No discussion of performance under pressure would be complete without a discussion of the big “Mac Daddy” of any and all high stress situations; Situational Awareness! So what is Situational Awareness (SA)? It is the ability to be aware of your surroundings, in a 360-degree bubble, while knowing what your current status is with regard to that bubble. Are there threats nearby and if so can you prioritize them from greatest to least? Are you in an improving situation, a declining situation or simply holding on for dear life? Do you have the capability to change your situation? Are you even aware of what your situation is? In fighter aviation, maintaining situational awareness in a variety of rapidly changing environments was critical to survival in both the training and combat environments. Many a fighter pilot have met their end, from losing SA at a very inopportune time. There is not a lot of room for error when you are moving at 8 miles a minute while very close to the ground, or in a gaggle of several manoeuvring aircraft. This is why fighter aviation is often equally as risky in training as it is in actual combat. So how does this all important topic apply to increasing your capabilities under duress? A critical step towards success under duress is to always know your surroundings. In order to avoid a negative outcome or becoming an unsuspecting target you must be aware of the environment you are operating in. Are you in good guy territory or bad guy territory? During the daily grind of life, it is often very hard to know. One thing is for sure however; if you are mentally consumed by any one thing, your cell phone for example, in the middle of a crowded public venue, or a back alley, your SA is apt to be very low. This is known as tunnel vision which tends to get exacerbated under duress where we usually concentrate our entire focus on that one thing that is causing us the most stress. A good football coach will teach his players to keep their heads on a swivel so as not to get blown up by a blocker they never saw due to excess focus on just one area of the field. I watch people all the time run into objects or other people while absorbed in cell phones with no awareness whatsoever of their surroundings. That makes them a very large target for someone wanting to prey on them. Before I tie SA into success under duress, I will offer this free tip to all the cell phone junkies out there in general, and any man seeking to be more situationally aware: If you must text a quick message, or read a text/IM/Tweet or Face Book, while in a crowded or dark, austere environment, do the following: Stop walking, find the nearest wall, put your back to the wall, check your surroundings very quickly, and then perform your cell phone magic. If it takes more than 5-7 seconds, continue to briefly scan your surroundings every 5-7 seconds until you are done. This allows you to maintain a high level of SA, protect your back, and greatly reduce your chances of becoming a target. Very simple, yet very effective. In general, try and always keep your head on a swivel and your SA as high as possible as often as possible.
So what do these training techniques and increased SA have to do with successful outcomes during real world, random acts of high stress or duress? Very simply, they become habits which you can apply to any situation. Example: You are in a violent car accident on a busy highway at midnight with unknown victims of unknown physical conditions. What will your response be? Your heart will likely be racing, with your adrenalin possibly off the charts, creating mental fog and impairing your ability to think and act. You however have trained well throughout your life and you know that you must control your breathing to clear you mind, allow yourself to think and analyze. You also know the importance of SA and once you get your breathing under control and are thinking properly, you begin to quickly assess the situation so you can act with proper survival priorities. Perhaps you first need to get yourself and those with you away from any additional physical harm that may befall you while out in the middle of the street (where the accident left you), with others, not trained as you have been, in a dazed state of mind at midnight. You begin to herd those able to move away from the dangerous highway. What next? Breathe! You now think to delegate someone to call for help while assessing if immediate life-saving action is required. If life-saving action is required, that becomes your next priority. Breathe! Communicate your situation with emergency services as soon as practical. EMTs show up, no further injuries are sustained and a very risky situation is brought under control because you were trained and knew how to act under duress.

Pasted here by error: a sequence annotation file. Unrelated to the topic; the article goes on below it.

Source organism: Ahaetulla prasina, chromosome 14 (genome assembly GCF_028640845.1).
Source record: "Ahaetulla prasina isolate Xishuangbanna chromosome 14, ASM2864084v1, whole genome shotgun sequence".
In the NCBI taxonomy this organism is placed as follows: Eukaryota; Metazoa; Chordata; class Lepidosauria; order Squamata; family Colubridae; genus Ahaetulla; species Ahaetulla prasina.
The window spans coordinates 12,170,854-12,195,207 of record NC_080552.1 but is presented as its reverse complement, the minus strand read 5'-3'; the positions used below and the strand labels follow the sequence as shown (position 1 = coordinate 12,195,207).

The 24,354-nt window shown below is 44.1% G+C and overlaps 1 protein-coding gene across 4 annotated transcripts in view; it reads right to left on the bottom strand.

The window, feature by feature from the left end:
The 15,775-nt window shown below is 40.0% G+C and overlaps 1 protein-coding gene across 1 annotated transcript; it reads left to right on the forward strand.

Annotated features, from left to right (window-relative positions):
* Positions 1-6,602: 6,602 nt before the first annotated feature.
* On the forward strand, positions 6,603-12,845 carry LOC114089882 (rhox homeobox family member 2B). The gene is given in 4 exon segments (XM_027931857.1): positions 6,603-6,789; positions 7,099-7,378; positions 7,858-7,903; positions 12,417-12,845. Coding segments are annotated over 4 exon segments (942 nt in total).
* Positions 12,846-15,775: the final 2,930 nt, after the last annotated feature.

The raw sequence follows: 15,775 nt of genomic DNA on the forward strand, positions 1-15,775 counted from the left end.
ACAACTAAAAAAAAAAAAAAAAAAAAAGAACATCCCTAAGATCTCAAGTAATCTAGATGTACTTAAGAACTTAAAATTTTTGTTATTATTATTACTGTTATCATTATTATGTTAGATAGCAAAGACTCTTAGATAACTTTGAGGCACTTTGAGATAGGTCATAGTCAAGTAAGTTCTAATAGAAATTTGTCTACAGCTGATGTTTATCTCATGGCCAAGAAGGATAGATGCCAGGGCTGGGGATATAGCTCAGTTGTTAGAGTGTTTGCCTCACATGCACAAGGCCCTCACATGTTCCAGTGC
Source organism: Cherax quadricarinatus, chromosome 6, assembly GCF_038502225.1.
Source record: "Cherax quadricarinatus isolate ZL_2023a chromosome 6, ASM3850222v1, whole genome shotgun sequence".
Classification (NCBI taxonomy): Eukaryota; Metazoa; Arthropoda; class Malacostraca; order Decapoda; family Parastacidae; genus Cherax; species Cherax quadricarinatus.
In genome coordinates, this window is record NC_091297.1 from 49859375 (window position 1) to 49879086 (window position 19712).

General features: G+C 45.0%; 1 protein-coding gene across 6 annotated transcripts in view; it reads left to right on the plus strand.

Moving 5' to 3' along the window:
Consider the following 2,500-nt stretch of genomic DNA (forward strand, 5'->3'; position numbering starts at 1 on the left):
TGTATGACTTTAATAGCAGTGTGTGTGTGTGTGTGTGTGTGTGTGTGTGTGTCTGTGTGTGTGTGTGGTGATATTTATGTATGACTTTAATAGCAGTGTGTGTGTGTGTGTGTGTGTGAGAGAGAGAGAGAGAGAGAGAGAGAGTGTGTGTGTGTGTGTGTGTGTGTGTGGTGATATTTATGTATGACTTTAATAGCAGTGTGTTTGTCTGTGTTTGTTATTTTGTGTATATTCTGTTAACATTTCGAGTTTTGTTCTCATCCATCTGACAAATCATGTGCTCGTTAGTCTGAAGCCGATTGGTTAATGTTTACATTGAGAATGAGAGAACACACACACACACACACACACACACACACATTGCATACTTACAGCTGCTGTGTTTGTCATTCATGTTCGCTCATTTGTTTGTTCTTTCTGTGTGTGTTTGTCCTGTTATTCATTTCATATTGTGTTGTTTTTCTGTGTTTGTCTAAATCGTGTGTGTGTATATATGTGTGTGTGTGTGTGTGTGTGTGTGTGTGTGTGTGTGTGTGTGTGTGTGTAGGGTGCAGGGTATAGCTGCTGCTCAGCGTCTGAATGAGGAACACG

The bottom line: If you properly train, understand the physiological effects that high stress or duress can have on your performance, maintain your SA, and apply the techniques I’ve just discussed above, you will become much more capable to create “success under duress”.
As always; Train well, live well, be capable!
L/C Vaught is a contributing columnist to Capable Men. L/C Vaught is currently a Captain for Southwest Airlines where he has been employed for nearly 21 years. He served 24 combined years in the USAF/USAFR, flying primarily F-16s throughout the world in both Cold War and Combat environments. L/C Vaught commanded the 93rd F-16 Fighter Squadron in 2002 and 2003 after which he retired from the USAFR in Phoenix Arizona where he and his wife raised their 4 sons, and currently reside today. L/C Vaught graduated from the USAF Fighter Weapons Instructor Course in 1991 and served as an F-16 Instructor pilot from 1988-2003.
He flew F-16s while on exchange with the RNLAF where he was an instructor on the Dutch Weapons Instructor Course. He has flown in the Pacific Theater with over 600 missions patrolling the DMZ between North and South Korea, flew on the European Continent, and flew in the Middle East at various undisclosed locations on three different occasions conducting both Combat and Non-Combat operations. He has studied various combative disciplines from several traditional Martial Arts schools to the more modern day combative known as Submission Wrestling.